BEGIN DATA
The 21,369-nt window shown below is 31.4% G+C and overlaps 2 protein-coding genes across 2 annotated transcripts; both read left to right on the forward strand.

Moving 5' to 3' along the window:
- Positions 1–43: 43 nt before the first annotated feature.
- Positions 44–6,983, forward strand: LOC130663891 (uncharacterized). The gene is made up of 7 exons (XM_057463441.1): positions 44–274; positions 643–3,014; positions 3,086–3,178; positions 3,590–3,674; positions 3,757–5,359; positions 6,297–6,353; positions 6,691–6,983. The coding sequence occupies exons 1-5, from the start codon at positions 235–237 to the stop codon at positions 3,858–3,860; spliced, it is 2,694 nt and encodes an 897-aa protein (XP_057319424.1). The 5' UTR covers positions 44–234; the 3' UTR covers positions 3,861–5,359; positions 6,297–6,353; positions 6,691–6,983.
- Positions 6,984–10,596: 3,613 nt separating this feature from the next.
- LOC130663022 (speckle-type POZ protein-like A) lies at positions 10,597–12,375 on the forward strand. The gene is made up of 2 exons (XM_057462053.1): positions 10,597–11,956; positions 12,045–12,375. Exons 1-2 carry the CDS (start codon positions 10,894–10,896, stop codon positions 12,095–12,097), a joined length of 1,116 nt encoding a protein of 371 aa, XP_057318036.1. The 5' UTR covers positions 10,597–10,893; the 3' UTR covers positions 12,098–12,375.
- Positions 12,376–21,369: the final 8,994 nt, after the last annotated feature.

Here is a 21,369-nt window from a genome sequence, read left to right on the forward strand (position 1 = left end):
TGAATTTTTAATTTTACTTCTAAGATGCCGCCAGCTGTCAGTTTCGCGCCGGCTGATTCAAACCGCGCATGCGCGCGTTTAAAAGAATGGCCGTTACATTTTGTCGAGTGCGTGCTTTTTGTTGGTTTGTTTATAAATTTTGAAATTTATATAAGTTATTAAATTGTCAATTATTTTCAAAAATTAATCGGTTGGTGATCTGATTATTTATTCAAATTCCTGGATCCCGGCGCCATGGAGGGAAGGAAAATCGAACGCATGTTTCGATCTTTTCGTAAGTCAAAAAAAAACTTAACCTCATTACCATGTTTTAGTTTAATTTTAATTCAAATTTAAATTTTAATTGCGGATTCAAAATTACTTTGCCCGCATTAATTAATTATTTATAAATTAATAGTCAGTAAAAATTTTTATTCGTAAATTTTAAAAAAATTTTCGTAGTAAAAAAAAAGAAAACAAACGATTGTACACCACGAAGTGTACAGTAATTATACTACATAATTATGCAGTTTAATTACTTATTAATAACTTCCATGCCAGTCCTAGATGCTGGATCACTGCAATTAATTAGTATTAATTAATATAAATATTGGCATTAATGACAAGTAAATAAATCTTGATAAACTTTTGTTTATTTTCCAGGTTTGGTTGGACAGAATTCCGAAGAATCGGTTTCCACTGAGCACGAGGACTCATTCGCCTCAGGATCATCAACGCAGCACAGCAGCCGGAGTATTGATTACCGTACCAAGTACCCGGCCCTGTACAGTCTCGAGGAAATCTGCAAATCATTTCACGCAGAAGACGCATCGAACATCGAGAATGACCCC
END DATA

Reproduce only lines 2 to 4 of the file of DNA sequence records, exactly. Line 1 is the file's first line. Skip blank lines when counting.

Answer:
Moving 5' to 3' along the window:
- Positions 1–43: 43 nt before the first annotated feature.
- Positions 44–6,983, forward strand: LOC130663891 (uncharacterized). The gene is made up of 7 exons (XM_057463441.1): positions 44–274; positions 643–3,014; positions 3,086–3,178; positions 3,590–3,674; positions 3,757–5,359; positions 6,297–6,353; positions 6,691–6,983. The coding sequence occupies exons 1-5, from the start codon at positions 235–237 to the stop codon at positions 3,858–3,860; spliced, it is 2,694 nt and encodes an 897-aa protein (XP_057319424.1). The 5' UTR covers positions 44–234; the 3' UTR covers positions 3,861–5,359; positions 6,297–6,353; positions 6,691–6,983.